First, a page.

Once again and for the sixth time since my two boys went back to school in September, there is a general strike, a day of “interprofessional mobilisation.” Today, however, both of my sons’ teachers have decided to work. It would not be seemly for me to ask them why, but I suspect the reason is not that they’re against the strike, but that they believe the day of action will have sufficient impact without their participation. With over a million people taking to the streets, truck drivers blockading the roads, railway workers occupying the tracks, workers barricading the refineries and blocking the airports, both teachers may well feel that they can keep our little village school open without undermining the formidable tsunami of protest that makes France both the envy and the laughing stock of the world.
I know that the prevailing view outside this country is that these strikes are absurd manifestations of French petulance and immaturity. Expecting to retire at 60? What planet do the French inhabit? And how wise is it to paralyse the nation, further threatening its struggling economy for the sake of a privilege that is doomed anyway?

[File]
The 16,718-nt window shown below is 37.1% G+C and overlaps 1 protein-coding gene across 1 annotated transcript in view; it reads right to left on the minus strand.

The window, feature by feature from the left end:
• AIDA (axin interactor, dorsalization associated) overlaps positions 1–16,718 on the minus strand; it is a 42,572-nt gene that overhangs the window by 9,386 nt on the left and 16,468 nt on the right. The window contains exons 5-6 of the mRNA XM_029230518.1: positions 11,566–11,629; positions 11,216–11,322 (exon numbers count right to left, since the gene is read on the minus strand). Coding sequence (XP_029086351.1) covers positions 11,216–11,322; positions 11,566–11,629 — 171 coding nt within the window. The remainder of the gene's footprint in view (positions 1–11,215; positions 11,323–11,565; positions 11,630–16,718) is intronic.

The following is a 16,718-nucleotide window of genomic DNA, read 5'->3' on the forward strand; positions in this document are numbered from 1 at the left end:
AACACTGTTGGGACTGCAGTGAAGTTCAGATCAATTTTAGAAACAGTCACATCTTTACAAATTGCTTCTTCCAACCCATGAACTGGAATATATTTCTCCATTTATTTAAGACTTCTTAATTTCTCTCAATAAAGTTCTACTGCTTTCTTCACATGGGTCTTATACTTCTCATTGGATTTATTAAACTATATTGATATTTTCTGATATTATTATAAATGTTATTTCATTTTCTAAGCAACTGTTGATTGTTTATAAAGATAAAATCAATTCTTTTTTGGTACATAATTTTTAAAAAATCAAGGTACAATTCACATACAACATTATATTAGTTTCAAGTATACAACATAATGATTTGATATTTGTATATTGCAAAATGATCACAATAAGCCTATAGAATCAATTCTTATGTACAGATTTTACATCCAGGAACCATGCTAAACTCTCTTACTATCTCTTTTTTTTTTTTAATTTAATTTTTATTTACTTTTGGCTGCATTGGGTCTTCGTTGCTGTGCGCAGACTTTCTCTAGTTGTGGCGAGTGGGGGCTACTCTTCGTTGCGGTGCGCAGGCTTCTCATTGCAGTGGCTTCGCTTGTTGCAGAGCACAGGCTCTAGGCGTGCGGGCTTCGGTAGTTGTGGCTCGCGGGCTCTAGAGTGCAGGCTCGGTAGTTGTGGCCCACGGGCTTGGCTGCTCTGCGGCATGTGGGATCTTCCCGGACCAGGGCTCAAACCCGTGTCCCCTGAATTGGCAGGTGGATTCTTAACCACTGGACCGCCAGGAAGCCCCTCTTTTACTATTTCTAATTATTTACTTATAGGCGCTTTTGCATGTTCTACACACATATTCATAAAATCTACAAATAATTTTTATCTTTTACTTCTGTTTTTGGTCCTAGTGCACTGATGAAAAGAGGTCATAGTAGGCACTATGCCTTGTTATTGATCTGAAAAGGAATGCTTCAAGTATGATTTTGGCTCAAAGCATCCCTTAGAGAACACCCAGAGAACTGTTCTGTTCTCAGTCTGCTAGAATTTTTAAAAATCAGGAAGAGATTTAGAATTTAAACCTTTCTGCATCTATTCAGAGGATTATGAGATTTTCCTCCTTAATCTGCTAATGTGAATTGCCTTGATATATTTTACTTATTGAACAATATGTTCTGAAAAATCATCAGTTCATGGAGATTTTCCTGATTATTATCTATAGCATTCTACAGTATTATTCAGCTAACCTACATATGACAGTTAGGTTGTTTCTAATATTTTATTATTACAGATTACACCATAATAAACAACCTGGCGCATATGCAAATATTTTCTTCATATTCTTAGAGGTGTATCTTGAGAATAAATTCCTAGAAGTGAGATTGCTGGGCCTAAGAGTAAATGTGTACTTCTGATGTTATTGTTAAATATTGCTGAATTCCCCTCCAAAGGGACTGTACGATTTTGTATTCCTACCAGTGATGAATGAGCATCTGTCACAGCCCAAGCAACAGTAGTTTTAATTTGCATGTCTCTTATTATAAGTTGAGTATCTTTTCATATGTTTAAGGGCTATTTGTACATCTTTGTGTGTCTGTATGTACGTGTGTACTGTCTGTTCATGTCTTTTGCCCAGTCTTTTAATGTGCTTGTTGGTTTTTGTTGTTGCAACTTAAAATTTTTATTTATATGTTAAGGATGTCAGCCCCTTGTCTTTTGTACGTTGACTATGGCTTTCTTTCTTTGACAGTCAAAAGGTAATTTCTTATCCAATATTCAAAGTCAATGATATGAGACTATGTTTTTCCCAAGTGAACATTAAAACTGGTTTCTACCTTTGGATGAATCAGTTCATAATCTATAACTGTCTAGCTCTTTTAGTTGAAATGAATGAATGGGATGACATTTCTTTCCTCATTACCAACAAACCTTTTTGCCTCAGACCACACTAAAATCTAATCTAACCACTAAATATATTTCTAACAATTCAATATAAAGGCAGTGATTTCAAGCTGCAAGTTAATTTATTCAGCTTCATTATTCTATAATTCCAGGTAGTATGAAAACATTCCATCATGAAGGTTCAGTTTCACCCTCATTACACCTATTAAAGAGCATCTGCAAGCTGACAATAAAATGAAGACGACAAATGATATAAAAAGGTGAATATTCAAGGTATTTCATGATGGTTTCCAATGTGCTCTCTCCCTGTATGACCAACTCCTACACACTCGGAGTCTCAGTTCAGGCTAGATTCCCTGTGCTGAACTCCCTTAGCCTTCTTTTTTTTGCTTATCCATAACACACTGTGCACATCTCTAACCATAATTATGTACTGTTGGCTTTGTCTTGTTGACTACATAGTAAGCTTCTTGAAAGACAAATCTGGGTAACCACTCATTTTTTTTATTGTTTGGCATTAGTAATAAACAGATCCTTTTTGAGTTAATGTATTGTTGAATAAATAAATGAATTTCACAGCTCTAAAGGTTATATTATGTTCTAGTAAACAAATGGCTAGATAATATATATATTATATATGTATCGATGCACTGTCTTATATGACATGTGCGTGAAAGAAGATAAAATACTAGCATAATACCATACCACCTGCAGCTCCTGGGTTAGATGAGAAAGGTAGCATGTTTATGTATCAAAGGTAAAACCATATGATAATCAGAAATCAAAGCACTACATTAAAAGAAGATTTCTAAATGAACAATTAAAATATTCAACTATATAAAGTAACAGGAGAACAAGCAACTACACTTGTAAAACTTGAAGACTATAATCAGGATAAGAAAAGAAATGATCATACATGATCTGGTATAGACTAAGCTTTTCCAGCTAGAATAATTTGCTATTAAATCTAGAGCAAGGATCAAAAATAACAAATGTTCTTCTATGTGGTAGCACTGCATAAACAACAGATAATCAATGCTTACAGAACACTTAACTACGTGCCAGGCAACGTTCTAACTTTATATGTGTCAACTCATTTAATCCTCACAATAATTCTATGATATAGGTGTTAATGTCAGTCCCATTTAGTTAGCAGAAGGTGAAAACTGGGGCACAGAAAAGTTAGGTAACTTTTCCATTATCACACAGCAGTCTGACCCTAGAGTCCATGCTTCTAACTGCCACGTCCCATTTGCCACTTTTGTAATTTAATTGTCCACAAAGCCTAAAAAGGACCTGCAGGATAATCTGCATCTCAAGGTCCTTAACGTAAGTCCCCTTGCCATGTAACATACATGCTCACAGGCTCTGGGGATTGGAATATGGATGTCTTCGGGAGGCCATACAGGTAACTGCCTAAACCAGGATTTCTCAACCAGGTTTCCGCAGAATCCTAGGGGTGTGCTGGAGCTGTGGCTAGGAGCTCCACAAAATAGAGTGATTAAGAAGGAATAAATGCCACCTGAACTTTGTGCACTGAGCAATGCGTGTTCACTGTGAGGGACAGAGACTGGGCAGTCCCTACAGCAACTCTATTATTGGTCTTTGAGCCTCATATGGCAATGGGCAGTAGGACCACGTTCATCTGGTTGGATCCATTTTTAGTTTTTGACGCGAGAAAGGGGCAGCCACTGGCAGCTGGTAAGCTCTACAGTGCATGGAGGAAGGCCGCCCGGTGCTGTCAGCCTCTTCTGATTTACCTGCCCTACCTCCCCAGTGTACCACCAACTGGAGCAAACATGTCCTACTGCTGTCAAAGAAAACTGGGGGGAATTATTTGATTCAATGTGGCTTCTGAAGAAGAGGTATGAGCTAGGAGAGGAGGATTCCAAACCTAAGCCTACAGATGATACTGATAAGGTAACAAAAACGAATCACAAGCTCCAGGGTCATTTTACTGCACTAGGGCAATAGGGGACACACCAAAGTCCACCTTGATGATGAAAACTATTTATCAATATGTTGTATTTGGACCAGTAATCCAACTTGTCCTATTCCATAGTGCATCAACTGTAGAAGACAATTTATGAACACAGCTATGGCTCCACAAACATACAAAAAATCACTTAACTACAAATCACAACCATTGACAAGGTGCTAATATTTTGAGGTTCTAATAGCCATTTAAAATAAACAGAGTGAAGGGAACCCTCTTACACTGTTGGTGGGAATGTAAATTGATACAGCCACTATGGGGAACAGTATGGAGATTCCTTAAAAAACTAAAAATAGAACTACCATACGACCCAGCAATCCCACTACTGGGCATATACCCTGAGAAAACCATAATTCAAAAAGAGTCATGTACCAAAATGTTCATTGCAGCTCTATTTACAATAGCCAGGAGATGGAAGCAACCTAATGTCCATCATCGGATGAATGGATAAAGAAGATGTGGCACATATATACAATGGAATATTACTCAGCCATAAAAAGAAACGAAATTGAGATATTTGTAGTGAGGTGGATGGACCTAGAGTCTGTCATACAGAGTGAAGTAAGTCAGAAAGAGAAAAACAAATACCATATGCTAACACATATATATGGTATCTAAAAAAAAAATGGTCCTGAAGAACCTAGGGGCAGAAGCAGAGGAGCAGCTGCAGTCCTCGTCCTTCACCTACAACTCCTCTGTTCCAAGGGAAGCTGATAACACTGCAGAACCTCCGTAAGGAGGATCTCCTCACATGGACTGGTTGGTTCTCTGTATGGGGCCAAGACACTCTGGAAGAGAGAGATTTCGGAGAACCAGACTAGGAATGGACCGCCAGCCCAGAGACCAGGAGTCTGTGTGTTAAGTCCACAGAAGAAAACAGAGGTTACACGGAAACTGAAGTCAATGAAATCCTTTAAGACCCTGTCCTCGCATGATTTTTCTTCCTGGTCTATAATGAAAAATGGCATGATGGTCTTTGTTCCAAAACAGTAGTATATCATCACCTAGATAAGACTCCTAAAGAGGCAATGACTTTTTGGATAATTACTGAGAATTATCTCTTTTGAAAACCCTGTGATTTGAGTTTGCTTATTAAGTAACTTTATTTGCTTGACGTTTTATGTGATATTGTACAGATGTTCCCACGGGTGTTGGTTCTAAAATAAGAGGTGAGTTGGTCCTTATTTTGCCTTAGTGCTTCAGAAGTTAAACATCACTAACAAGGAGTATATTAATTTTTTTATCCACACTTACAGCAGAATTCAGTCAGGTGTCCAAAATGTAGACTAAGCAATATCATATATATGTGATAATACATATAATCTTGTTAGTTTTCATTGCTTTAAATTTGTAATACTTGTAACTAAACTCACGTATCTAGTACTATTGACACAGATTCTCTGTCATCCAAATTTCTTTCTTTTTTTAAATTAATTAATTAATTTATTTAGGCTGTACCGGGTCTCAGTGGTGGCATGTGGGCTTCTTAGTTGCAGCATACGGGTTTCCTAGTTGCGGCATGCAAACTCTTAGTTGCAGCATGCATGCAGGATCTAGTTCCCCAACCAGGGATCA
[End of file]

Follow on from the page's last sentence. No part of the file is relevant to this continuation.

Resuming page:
The feeling here is that this is not just about the retirement age but about the future of politics in this country, a notion that may seem a little absurd to those of us who believe that the age of political engagement is dead and gone. It is part of the French paradox that politics are still defined, for better or worse, by the interaction, or rather the collision between authority and rebellion. However sensible our parliamentary democratic traditions and our well-reasoned mistrust of the mob, the French don’t want to give up their revolutionary prerogative. The spirit of revolt in this country may be besmirched by violent episodes like The Terror but it is still the stuff that French dreams are made of, and this, I think, explains the massive support for these strikes.
Even those French men and women sitting in their offices in Paris, behind their spreadsheets, watching the marching hoards on their i-phones are susceptible to the thrill that goes with disobedience. And although they may have voted for him three years ago, they’re starting to feel the threat posed by Sarkozy’s style of governance to the political modus operandi of this country. They’re used to the dubious pleasure of seeing the power of the street weighing in key decisions and they, like many who support the strikers, are doing so with their hearts rather than their heads.